As a longtime traveler to the post-Soviet space I thought that I had long since gotten used to the odd juxtapositions of entertainment and commercials that one sees on Russian television. A viewer can be watching a Soviet-era WWII movie where a general speechifies about the need to defeat the capitalists and then there is a cutaway to a commercial for Colgate toothpaste. Nothing, however, prepared me for the bizarre spectacle that I watched one September evening on REN-TV while sitting in a country that borders Russia.
REN is notorious for its tabloidish propaganda productions. One of its programs, Voina Tayna (The Secret War), frequently engages in anti-American and anti-Western polemics and does so in a way that would make Joseph Goebbels proud. On the particular evening that I watched the list of targets for nationalistic anti-American outrage was seemingly endless—the U.S. Agency for International Development, American pop stars such as Taylor Swift and Justin Bieber (who is Canadian), Barbie dolls, Coca-Cola, Santa Claus, American pharmaceuticals, even the song “Happy Birthday” were all a part of a seemingly bottomless list of pernicious American influences on Russia.
One segment was devoted to the heroic efforts of the “Texas separatist movement.” Most disturbing of all was that the footage was punctuated with many tight shots of angry and downright nasty looking people of color shaking their fists or just looking like they are plotting to kill, including that most famous American of color of all, President Obama. A segment on Kentucky Fried Chicken’s conquest of the world started with a group of fried chicken-eating bare chested African-American men whose eyes popped in a D.W. Griffith fashion that was downright shocking.
Yet, when it came time for commercials, I watched an array of ads featuring European and American companies, including the previously reviled Coca-Cola. The REN-TV channel also broadcasts another program, Secret World, that is hosted by former spy Anna Chapman, which centers on the paranormal. The fact that the hostess was expelled from the U.S. for espionage doesn’t seem to get in the way of business as her show also has familiar American and European brand-name advertisers.
REN-TV is owned by National Media Group, which is controlled by Yuri Kovalchuk, a longtime associate of President Vladimir Putin’s going back to his St. Petersburg days. Kovalchuk is, along with Putin, a co-founder of the Ozero dacha cooperative and is the largest shareholder in Bank Rossiya, which was organized by the Kremlin elite in order to hold their assets.
Kovalchuk is on the U.S. Treasury and European Union’s sanctions list. The Treasury refers to him as a “Putin advisor,” a banker for Putin, and also mentions his popular moniker, “Putin’s cashier.” The European Union placed Kovalchuk on their sanctions list specifically because of his media and propaganda activities. NMG’s official chairwoman is Alina Kabayeva, who is widely believed to be Putin’s paramour.
How is it that American companies have come to be sponsoring a program designed to instill fear of all things American in the Russian public during these already heated times on a channel controlled by a sanctioned Putin crony?
I spoke with Vasily Gatov, a Russian media researcher who used to work at REN-TV in the 1990s before Kovalchuk took it over. He went on to become Deputy CEO at the RIA/Novosti press agency until the Kremlin took total control over it and reorganized it as Rossiya Syevodnya. He now lives in Boston, where he is writing a book on censorship in Russia.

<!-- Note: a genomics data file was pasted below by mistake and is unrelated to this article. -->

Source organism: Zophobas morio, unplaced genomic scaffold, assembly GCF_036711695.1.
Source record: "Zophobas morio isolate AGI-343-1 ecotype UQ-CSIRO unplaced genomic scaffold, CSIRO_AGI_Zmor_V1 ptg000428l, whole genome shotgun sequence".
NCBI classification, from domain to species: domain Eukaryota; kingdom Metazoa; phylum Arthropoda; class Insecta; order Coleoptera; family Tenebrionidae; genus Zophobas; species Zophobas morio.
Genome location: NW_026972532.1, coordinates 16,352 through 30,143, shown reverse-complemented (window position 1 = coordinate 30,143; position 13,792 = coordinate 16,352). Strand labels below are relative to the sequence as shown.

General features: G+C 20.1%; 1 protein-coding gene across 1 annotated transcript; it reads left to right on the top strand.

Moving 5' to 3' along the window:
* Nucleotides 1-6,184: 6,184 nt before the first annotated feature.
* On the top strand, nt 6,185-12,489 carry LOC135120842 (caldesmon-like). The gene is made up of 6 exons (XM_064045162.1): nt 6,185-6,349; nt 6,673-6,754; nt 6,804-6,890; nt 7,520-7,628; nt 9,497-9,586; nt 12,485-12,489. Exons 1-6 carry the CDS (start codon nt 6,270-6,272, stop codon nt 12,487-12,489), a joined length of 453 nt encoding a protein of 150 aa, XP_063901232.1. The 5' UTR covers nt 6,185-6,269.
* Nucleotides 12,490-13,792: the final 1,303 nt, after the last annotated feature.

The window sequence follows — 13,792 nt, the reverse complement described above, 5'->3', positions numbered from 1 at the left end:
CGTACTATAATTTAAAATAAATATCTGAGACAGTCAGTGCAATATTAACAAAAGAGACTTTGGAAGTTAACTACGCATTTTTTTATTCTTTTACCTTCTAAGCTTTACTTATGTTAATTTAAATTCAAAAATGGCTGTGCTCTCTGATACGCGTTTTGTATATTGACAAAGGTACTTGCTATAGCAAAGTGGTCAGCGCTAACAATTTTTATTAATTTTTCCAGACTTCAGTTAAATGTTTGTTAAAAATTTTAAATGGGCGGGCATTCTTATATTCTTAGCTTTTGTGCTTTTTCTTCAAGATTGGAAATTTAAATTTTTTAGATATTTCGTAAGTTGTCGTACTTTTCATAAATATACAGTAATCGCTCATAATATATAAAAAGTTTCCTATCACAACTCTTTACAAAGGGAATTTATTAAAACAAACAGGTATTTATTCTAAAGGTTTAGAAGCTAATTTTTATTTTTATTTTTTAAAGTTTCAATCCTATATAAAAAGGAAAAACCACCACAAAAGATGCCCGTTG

Gatov explained to me that in order to understand this situation one needs to first understand that television advertising in Russia does not operate like television advertising in a normal market economy.
The TV ad industry in Russia is a duopoly. There are two large television advertising firms in Russia—Video International, which is mostly owned by Kovalchuk, and Gazprom Media-Acatraz, which is owned by Gazprombank, which is controlled by Kovalchuk. Together the two firms control two-thirds of the Russian advertising market. There are smaller advertising agencies in Russia, but in order to book time on Russian TV networks they need to use a software program that is licensed by Video International.
I told Gatov that it sounded like it was impossible to advertise on Russian television without putting money into Kovalchuk’s pockets somehow. He said, “Yes, you can barely avoid it.”
A company could conceivably choose not to advertise on Russian TV at all, but that is never really an option for a consumer products company. In 2011, a group of foreign companies—fed up with having little say over how their products were marketed as well as with high advertising costs—banded together to demand greater competition in the TV advertising industry. But, according to a commentator, the effort failed when a prominent foreign firm refused to go along.
National Media Group owns two other TV channels besides REN-TV. Gazprom Media has a stake in five TV channels. A company can thus work with a Kovalchuk-controlled agency to buy ad time on a Kovalchuk-controlled TV channel.
As if that is not enough, a new Russian media law that is now taking effect mandates that all media operating in Russia can have a maximum of only 20 percent foreign stakeholders. This has enabled Kovalchuk to further expand his media empire by forming Russian-based companies with the Discovery Channel and Turner Broadcasting/CNN.